The writ jurisdiction is a very potent and important tool given to the High Courts under the Constitution of India. The purpose of writ jurisdiction is to ensure that necessary directions in the form of writs can be issued both as administrative orders as well as on the judicial side. In this article, I will not go in detail as to the nature of the writs. As known, Constitution of India has given powers to the High Courts under Article 226 to issue directions or orders or writs in the nature of Habeas Corpus, Mandamus, Prohibition, Quo Warranto and Certiorari as per the respective requirement and the necessity. Under Article 227, the High Courts are vested with the powers of General Superintendence over all Courts and Tribunals. The powers vested to the High Courts under Article 227 are wider than the one conferred on the High Court by Article 226. This is because the power of Superintendence under Article 227 is not subject to the technicalities of the procedure or traditional fetters which are found in writ jurisdiction.
Difference between Article 226 and Article 227
The Hon’ble Supreme Court in a decision reported in (2017) 5 SCC 533 titled Ram Kishan Fauji vs State of Haryana has explained that under Article 226, the High Courts have the power to issue directions, orders and writs to any person or authority including any Government. Under Article 227, every High Court has the power of Superintendence over all Courts and Tribunals throughout the territory in relation to which it exercises jurisdiction. However, the power to issue writs is not the same as the power of superintendence. There is a fine line of distinction between the two. Sometimes there has been confusion that while challenging a decision passed by an administrative authority, whether the petition is to be filed under Article 226 or under Article 227. There have been instances where a lawyer to avoid this objection from the Court, labels the petition both under Article 226 and 227 of the Constitution.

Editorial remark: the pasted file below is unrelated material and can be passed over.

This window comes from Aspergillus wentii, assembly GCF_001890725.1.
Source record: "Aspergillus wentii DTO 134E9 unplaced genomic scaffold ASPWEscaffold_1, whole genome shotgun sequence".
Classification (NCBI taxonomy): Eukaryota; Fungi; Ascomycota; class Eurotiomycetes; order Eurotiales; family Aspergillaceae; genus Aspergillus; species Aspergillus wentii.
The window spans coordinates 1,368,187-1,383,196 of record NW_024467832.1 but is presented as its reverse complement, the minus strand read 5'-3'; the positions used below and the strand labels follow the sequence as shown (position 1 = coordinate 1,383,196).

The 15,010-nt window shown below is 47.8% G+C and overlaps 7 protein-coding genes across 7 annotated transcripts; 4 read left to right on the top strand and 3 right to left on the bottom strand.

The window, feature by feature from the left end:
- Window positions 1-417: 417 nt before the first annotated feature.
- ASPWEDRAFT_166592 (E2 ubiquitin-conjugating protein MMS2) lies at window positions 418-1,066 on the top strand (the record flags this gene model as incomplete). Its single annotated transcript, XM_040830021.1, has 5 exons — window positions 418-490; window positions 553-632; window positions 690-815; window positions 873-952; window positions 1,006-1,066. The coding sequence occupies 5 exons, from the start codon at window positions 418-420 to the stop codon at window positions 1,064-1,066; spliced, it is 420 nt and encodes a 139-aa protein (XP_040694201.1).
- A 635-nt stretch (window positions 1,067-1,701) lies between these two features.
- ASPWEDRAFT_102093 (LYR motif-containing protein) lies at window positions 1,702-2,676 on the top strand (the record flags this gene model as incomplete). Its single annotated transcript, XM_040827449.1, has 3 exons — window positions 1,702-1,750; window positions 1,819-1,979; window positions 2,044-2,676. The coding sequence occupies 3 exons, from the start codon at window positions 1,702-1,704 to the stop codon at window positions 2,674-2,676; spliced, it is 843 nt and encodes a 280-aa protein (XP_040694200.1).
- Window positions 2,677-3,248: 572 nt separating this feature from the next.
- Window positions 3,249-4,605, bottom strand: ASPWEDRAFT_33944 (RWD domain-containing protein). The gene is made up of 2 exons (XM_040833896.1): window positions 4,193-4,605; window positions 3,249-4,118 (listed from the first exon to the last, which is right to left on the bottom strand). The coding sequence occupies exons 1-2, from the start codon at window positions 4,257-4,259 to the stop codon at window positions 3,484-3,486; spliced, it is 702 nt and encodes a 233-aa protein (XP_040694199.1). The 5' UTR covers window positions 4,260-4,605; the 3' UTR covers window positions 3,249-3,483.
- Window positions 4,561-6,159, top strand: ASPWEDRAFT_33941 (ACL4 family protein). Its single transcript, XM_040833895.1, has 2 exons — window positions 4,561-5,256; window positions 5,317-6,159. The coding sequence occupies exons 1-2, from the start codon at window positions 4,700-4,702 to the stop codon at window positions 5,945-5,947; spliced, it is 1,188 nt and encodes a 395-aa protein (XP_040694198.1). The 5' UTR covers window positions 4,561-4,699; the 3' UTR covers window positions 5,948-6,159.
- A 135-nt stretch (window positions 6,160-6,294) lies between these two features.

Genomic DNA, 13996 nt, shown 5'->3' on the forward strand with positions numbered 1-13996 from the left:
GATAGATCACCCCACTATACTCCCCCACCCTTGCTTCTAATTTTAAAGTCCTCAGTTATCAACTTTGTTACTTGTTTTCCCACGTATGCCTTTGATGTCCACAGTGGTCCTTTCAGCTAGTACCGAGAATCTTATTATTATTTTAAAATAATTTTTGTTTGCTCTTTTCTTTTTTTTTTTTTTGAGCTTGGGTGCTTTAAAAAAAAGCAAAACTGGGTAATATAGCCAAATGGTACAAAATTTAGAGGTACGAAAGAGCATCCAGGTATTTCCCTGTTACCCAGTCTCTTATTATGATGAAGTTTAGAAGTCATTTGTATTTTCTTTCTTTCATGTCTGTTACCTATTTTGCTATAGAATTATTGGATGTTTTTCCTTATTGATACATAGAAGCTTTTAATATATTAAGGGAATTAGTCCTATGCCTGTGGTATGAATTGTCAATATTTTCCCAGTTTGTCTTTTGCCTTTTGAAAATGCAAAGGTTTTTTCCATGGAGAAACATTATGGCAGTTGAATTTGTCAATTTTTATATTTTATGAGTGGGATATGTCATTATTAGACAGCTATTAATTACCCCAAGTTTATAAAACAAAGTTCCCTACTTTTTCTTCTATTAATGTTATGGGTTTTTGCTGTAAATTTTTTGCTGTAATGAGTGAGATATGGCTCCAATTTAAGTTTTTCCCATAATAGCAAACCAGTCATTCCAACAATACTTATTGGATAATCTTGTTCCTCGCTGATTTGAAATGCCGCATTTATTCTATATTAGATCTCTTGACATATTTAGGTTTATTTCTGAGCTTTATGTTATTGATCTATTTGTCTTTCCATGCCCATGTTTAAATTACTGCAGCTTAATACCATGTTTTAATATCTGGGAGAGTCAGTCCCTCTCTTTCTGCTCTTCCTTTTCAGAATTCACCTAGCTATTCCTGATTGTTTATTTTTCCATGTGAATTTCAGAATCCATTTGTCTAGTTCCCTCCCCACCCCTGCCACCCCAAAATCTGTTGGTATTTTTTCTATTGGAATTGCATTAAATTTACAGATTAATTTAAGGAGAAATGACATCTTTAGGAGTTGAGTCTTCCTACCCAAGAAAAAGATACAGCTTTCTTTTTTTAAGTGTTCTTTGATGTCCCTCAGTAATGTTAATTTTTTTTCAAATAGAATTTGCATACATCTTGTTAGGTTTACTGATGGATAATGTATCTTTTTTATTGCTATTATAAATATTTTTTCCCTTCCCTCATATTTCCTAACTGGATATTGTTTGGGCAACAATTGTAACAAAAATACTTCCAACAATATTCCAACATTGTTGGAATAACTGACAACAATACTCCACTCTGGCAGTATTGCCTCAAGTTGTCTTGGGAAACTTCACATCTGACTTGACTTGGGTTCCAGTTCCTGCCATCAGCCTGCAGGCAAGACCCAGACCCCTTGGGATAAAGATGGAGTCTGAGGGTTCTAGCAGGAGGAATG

The said situation was comprehensively explained by the Hon’ble Supreme Court in the matter titled “Umaji Keshao Meshram vs Radhika Bai” reported in 1986 (Supp) SCC 401. The Hon’ble Supreme Court held that these two Articles stand on an entirely different foundation. It was explained that the fact that the same result can at times be achieved by two different processes does not mean that these two processes are the same. Their source and origin are different and models upon which they are patterned are also different. It was also held that the power to issue writs under Article 226 is not the same as the power of Superintendence under Article 227. The power of superintendence conferred upon every High Court by Article 227 is a supervisory jurisdiction and is in addition to that conferred upon the High Court by Article 226.
The basic difference which was drawn was that in Article 226, the person, authority or state against whom the direction, order or writ is sought is a necessary party. However, under Article 227, what comes up before the High Court is the order or judgment of a subordinate Court or Tribunal for the purpose of ascertaining whether in giving such judgment or order that subordinate Court or Tribunal has acted within its authority and according to law. Further, under Article 227, the High Court in addition to setting aside of the judgment or order of the Tribunal can further issue directions to such subordinate Court or Tribunal to act in a particular manner whereas no such power is conferred to the High Court under Article 226.
The proceeding under Article 226 is an original proceeding when it concerns civil rights of a person whereas a proceeding under Article 227 is not an original proceeding.